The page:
Terms: The fellowships cover the cost of tuition and will provide a stipend of $18,000 in 2018-2019. Awards are renewable and can fund students for a maximum of three years, although fellows must request renewal funds for each subsequent year.
Eligibility: Graduate students who have outstanding undergraduate records, can demonstrate financial need, and are U.S. citizens.
Application: Departments are invited to submit one nominee per department to the Dean of Students office. They will be forwarded to an internal selection committee, which will consider the applications from across the campus and select three for recommendation to the Liebmann Fund in New York. Students who wish to be nominated should contact their departments for more information.
Deadline: Departmental nominations are due in the Dean of Students office by Monday, December 13, 2017.
Stuart Tave Teaching Fellowship
Each year, the College provides up to five Stuart Tave Teaching Fellowships. Each department in the Humanities Division may sponsor up to two advanced graduate students who then compete for these fellowships across the Humanities Division. The final decision on fellowships is made by a divisional selection committee convened by the Humanities Collegiate Divison. Teaching Fellows will receive a minimum of $5,000 for the individual undergraduate course they will teach in the College. This fellowship is for one quarter only. Recipients of the Tave fellowships may not defer the fellowships to a later year.
Stuart Tave Teaching Fellows teach one undergraduate course of their own design in the department sponsoring their project. This course can be taught in any of the three regular quarters of the academic year, depending on their department’s wishes. Courses are to be designed by the graduate students, and they should reflect their intellectual interests. However, the intent of this fellowship is to provide engaging and interesting courses for undergraduates—courses that are suitable for the department’s undergraduate curriculum as well as having a broader appeal. Course proposals that too closely mirror the dissertation research of applicants are often not suitable for undergraduate courses. Examples of past Tave syllabi are SPAN 23013 and ENGL 25925.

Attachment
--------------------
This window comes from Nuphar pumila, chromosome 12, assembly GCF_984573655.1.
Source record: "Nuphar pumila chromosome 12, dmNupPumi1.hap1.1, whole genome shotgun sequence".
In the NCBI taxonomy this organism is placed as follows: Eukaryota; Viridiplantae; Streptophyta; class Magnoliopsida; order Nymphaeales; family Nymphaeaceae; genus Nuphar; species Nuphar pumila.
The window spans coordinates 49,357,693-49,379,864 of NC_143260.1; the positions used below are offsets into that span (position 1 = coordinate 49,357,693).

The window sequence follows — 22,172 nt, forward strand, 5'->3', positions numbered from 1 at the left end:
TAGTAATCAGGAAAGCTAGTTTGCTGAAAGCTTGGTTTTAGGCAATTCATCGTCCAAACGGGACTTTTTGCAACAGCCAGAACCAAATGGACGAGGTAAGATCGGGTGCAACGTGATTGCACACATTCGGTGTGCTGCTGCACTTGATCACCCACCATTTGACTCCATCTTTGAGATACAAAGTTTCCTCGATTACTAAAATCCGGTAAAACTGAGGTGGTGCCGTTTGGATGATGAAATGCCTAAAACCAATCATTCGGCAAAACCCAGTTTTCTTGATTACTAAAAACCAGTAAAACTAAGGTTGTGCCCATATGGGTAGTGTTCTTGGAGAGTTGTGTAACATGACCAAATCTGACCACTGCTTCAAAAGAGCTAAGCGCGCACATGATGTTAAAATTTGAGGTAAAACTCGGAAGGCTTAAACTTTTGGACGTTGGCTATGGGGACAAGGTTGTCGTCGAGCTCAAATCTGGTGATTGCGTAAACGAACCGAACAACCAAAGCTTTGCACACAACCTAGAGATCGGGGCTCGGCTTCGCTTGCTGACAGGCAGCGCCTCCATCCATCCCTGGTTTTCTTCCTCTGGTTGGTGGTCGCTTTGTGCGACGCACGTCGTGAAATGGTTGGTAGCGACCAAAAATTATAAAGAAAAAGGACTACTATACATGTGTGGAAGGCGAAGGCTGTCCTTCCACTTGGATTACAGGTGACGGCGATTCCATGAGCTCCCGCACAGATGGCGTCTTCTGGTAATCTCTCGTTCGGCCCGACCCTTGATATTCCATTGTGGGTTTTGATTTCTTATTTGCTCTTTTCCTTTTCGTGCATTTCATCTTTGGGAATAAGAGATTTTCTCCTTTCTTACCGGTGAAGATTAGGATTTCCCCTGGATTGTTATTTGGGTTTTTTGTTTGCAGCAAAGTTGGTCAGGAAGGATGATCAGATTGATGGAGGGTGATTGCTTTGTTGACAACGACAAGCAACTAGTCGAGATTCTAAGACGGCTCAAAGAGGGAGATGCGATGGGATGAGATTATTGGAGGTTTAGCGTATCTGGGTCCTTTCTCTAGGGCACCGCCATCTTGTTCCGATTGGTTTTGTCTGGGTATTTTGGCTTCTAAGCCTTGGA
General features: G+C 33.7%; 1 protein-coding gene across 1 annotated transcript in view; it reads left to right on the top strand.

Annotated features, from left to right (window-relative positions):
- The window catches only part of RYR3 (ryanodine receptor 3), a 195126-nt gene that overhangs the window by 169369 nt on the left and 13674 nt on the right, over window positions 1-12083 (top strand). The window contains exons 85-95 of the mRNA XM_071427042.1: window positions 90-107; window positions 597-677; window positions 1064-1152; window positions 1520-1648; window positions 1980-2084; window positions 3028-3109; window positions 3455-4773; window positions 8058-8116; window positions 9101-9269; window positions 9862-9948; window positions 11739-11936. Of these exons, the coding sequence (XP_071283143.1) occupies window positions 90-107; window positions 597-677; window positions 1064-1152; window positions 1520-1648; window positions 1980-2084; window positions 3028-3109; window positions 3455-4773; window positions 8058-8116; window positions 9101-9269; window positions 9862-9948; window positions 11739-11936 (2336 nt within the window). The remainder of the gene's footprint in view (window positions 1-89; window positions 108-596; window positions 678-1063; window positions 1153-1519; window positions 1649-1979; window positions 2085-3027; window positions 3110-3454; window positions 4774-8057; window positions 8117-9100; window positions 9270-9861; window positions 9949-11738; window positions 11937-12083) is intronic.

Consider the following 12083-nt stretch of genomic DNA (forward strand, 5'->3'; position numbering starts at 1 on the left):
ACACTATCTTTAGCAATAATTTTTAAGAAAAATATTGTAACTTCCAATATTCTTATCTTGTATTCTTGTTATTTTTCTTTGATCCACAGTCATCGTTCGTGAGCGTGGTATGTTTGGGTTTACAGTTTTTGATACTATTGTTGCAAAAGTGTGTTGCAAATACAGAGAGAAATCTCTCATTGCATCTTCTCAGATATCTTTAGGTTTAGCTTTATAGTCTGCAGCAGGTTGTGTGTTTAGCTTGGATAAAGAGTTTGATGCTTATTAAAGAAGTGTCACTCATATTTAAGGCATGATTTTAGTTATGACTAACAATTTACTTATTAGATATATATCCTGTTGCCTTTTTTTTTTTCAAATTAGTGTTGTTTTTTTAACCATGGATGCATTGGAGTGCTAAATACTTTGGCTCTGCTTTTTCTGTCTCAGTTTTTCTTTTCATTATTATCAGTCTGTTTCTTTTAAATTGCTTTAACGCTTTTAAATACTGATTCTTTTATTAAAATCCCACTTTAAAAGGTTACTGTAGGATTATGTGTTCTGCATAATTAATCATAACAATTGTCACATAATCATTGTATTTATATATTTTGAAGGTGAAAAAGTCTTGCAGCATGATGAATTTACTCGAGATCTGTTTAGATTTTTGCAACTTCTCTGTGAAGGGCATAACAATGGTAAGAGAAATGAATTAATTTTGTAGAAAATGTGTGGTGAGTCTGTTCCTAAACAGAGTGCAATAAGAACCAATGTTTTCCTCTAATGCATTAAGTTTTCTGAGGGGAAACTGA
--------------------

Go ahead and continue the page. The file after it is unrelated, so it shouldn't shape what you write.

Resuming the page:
Graduate students must be ABD by January 31 of the academic year prior to the year in which their course is offered, and each student must submit an electronic copy of one chapter of their dissertation as part of their application.
An announcement of the annual Stuart Tave Fellowship competition is sent by the College to departments each year in November. Each department has individual procedures and deadlines for students to submit their courses for consideration. Please see your department for details.
Decisions by the Stuart Tave Selection Committee are made in late February. Questions regarding the Stuart Tave Fellowship should be addressed to Norah O'Donnell.
Foreign Language and Area Studies (FLAS) Fellowships
Foreign Language and Area Studies fellowships are for Ph.D. students in their first five years or two-year M.A. students in their second years who must study certain languages for their programs. In 2017-2018, the University will be accepting applications for languages in five world areas: East Europe, Latin America, Middle East, South Asia and East Asia. The FLAS program provides funding for study on campus during the academic year and on campus or elsewhere (domestic or abroad) during the summer.
Humanities CMES, LACS, and doctoral students who will register for qualifying language courses in the year of the fellowship are strongly encouraged to apply for an Academic Year FLAS. Students receiving no stipend in the fellowship year who are awarded a FLAS will receive a $15,000 stipend and student life fee coverage in addition to their University of Chicago Fellowship. Students receiving a stipend/teaching renumeration combination in the fellowship year will receive, in addition to their University of Chicago fellowship, a $3,000 stipend and student life fee coverage.
Summer award benefits for all students: $2,500 stipend and up to $5,000 in tuition for study off campus.
Applications & Additional Information: Available on the UChicagoGRAD website
Contact for Advising: Sarah Mehta, UChicagoGRAD
Questions about FLAS funding for Humanities students should be directed here.
Hanna Holborn Gray Fellowship
This award, established in 2005-2006, is made possible by a generous grant from the Andrew W. Mellon Foundation and is designated to support our very best graduate students in the final years of their graduate program at the University. The grant is made in honor of Mrs. Gray and is given in recognition of her dedicated efforts to improve and sustain graduate education at the University and beyond and of her own notable achievements as a scholar. One fellowship will be awarded each year in the Humanities Division and one in the Social Sciences Division with the latter selected from the humanistic Social Sciences departments. Each department may nominate one student who is currently in the fourth year of study. Departments set internal deadlines and procedures for consideration. Interested students should contact their departments for internal deadlines and procedures. Announcements of the winners will be made in mid-May. Each application must include: